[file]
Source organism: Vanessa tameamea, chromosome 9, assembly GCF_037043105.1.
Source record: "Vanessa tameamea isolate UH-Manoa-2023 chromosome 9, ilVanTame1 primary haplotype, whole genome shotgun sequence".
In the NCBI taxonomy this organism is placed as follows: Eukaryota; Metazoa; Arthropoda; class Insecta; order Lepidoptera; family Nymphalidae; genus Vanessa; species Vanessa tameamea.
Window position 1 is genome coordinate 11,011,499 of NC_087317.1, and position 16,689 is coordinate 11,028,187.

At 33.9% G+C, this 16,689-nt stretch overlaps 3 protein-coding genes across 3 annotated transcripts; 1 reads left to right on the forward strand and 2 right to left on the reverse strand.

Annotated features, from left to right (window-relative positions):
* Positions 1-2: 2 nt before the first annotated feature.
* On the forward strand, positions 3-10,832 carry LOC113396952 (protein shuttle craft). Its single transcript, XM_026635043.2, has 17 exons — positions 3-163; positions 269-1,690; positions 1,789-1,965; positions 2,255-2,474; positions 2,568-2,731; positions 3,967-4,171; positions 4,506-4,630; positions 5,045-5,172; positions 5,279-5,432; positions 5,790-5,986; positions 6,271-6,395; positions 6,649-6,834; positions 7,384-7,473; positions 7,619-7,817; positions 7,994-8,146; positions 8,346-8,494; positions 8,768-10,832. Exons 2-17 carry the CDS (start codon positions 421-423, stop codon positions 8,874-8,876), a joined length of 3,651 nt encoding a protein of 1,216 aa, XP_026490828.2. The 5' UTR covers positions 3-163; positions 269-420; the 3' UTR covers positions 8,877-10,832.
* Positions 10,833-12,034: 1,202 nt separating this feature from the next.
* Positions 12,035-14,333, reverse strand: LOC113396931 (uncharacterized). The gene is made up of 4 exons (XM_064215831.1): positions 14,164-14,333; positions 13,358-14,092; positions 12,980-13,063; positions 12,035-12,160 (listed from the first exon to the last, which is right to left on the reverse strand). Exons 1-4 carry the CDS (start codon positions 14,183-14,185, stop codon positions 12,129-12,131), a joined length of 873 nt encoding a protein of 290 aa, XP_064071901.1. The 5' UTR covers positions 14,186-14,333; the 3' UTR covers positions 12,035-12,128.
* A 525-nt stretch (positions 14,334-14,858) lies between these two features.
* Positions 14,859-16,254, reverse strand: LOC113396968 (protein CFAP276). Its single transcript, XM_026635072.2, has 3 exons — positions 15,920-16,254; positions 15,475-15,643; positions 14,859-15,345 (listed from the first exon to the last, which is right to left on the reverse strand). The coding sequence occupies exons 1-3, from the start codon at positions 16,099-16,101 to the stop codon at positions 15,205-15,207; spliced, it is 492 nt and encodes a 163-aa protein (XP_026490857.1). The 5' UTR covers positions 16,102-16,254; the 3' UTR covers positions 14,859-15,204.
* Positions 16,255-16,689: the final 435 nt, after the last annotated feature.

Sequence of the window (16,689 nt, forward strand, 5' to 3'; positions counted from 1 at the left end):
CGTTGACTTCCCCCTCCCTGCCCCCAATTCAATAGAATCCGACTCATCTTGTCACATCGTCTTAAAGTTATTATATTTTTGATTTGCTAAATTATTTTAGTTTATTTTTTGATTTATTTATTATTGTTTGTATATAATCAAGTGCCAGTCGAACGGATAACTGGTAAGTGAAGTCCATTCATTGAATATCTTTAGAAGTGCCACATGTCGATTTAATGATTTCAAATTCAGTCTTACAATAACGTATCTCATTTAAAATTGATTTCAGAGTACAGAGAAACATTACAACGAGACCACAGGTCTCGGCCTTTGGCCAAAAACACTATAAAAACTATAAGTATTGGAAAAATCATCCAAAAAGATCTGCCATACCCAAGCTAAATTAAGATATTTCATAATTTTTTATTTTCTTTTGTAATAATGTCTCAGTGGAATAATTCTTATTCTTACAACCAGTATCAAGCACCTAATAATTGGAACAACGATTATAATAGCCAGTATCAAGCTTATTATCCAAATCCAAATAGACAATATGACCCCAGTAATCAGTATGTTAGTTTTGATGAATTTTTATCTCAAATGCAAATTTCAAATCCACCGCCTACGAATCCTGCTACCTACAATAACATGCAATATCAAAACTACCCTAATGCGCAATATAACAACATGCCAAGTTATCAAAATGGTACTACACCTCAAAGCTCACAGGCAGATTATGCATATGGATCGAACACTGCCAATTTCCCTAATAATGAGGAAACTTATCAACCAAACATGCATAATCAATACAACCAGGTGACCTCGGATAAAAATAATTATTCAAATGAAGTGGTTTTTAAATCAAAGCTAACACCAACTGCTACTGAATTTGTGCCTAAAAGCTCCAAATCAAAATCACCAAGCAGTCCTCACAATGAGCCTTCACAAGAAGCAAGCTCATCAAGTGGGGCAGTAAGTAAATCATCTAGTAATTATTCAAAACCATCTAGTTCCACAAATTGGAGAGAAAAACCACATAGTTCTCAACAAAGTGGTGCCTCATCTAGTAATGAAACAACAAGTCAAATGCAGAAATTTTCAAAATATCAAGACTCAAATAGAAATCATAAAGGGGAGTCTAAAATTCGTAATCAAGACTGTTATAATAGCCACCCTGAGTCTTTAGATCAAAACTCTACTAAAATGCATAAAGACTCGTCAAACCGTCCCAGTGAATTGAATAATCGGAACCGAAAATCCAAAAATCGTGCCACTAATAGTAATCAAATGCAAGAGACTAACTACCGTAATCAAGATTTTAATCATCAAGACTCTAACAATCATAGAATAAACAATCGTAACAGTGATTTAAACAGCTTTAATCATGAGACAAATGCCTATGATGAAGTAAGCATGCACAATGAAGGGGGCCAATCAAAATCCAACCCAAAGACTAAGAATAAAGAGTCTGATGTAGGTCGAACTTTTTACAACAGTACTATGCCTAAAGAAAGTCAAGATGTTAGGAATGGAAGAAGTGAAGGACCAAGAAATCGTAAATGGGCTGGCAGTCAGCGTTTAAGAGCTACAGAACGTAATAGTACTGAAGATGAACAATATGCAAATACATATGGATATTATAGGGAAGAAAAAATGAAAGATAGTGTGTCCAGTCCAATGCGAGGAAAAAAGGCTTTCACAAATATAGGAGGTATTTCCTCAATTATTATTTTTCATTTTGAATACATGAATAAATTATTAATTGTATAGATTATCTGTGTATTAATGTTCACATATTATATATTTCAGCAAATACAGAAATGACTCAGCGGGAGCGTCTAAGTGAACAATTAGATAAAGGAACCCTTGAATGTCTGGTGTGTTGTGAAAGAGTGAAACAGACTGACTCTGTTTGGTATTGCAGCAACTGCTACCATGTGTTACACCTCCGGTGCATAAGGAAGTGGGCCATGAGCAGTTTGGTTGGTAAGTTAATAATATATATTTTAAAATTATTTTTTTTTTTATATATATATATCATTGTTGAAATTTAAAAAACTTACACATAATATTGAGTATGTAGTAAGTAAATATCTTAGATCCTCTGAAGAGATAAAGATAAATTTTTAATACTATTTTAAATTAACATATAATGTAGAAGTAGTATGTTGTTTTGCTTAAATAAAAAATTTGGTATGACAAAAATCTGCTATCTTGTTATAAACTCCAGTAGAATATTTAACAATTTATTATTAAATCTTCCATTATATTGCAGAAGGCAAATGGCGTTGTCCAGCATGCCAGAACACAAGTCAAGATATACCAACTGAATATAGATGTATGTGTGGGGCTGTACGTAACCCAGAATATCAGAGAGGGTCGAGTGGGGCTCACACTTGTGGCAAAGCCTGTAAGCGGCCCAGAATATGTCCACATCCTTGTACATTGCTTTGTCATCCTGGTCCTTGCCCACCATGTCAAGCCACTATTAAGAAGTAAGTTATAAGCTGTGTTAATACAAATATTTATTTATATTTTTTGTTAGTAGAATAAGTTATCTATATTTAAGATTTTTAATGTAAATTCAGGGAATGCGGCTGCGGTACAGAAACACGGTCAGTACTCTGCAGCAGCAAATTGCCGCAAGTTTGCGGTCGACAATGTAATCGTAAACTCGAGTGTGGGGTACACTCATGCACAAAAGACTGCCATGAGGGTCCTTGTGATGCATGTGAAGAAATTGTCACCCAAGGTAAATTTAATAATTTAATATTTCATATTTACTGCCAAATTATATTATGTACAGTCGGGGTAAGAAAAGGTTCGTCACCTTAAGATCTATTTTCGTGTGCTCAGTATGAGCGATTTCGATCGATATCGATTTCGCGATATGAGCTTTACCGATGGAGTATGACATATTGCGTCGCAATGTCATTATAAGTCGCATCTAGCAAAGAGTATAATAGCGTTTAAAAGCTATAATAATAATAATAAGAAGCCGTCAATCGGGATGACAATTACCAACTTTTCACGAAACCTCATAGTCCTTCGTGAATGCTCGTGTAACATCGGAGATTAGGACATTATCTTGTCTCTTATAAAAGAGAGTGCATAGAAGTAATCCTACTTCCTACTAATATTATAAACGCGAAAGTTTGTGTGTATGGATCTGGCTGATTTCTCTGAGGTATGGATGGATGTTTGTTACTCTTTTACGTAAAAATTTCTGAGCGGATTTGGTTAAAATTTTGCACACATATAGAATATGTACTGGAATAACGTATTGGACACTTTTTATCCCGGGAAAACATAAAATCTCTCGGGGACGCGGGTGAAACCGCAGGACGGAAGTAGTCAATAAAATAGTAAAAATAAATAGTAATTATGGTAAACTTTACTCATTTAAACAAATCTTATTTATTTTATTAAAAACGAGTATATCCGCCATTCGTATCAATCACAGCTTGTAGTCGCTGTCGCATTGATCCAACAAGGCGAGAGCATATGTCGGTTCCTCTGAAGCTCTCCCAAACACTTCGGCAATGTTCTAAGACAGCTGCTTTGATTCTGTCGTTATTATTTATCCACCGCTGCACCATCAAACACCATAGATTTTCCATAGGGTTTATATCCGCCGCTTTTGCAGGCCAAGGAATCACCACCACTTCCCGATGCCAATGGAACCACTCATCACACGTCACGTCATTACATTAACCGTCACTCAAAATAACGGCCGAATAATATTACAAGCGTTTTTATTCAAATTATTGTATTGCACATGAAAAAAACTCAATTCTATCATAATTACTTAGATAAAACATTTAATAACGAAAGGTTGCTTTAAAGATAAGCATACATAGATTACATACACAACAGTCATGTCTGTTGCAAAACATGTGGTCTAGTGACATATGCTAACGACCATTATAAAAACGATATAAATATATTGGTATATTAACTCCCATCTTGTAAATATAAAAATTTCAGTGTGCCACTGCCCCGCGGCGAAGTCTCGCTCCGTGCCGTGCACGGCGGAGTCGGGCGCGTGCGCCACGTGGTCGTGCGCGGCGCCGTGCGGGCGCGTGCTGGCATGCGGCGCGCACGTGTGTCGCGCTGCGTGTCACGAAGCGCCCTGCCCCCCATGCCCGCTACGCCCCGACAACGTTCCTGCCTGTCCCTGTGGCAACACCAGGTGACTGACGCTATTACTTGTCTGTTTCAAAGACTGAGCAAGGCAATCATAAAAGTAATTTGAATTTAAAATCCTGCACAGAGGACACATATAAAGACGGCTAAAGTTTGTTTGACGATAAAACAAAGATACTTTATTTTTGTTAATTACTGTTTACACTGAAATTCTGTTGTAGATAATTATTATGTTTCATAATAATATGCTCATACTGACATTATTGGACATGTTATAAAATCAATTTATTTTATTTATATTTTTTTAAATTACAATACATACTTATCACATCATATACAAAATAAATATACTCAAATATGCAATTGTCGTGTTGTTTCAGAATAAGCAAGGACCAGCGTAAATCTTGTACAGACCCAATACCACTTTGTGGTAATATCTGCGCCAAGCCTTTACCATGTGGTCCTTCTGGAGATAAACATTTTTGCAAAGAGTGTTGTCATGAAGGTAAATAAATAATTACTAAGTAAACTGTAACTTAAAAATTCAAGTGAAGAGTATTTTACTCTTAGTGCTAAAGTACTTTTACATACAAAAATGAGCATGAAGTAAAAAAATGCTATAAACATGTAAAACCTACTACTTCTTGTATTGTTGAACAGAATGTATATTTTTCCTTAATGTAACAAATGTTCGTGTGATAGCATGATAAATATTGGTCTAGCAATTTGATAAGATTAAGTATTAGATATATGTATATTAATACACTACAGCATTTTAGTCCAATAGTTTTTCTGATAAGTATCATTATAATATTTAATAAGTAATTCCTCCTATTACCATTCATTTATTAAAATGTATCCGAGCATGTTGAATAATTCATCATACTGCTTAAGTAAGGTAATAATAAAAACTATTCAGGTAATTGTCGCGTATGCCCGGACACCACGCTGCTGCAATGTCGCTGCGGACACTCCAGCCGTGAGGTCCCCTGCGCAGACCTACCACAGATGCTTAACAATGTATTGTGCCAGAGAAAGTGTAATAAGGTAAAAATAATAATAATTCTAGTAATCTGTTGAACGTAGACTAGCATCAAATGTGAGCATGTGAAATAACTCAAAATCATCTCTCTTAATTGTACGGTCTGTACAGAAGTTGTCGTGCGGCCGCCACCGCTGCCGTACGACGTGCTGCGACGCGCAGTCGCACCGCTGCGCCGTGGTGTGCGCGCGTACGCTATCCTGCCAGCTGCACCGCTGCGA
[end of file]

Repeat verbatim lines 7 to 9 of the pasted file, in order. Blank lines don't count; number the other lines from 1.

* Positions 1-2: 2 nt before the first annotated feature.
* On the forward strand, positions 3-10,832 carry LOC113396952 (protein shuttle craft). Its single transcript, XM_026635043.2, has 17 exons — positions 3-163; positions 269-1,690; positions 1,789-1,965; positions 2,255-2,474; positions 2,568-2,731; positions 3,967-4,171; positions 4,506-4,630; positions 5,045-5,172; positions 5,279-5,432; positions 5,790-5,986; positions 6,271-6,395; positions 6,649-6,834; positions 7,384-7,473; positions 7,619-7,817; positions 7,994-8,146; positions 8,346-8,494; positions 8,768-10,832. Exons 2-17 carry the CDS (start codon positions 421-423, stop codon positions 8,874-8,876), a joined length of 3,651 nt encoding a protein of 1,216 aa, XP_026490828.2. The 5' UTR covers positions 3-163; positions 269-420; the 3' UTR covers positions 8,877-10,832.
* Positions 10,833-12,034: 1,202 nt separating this feature from the next.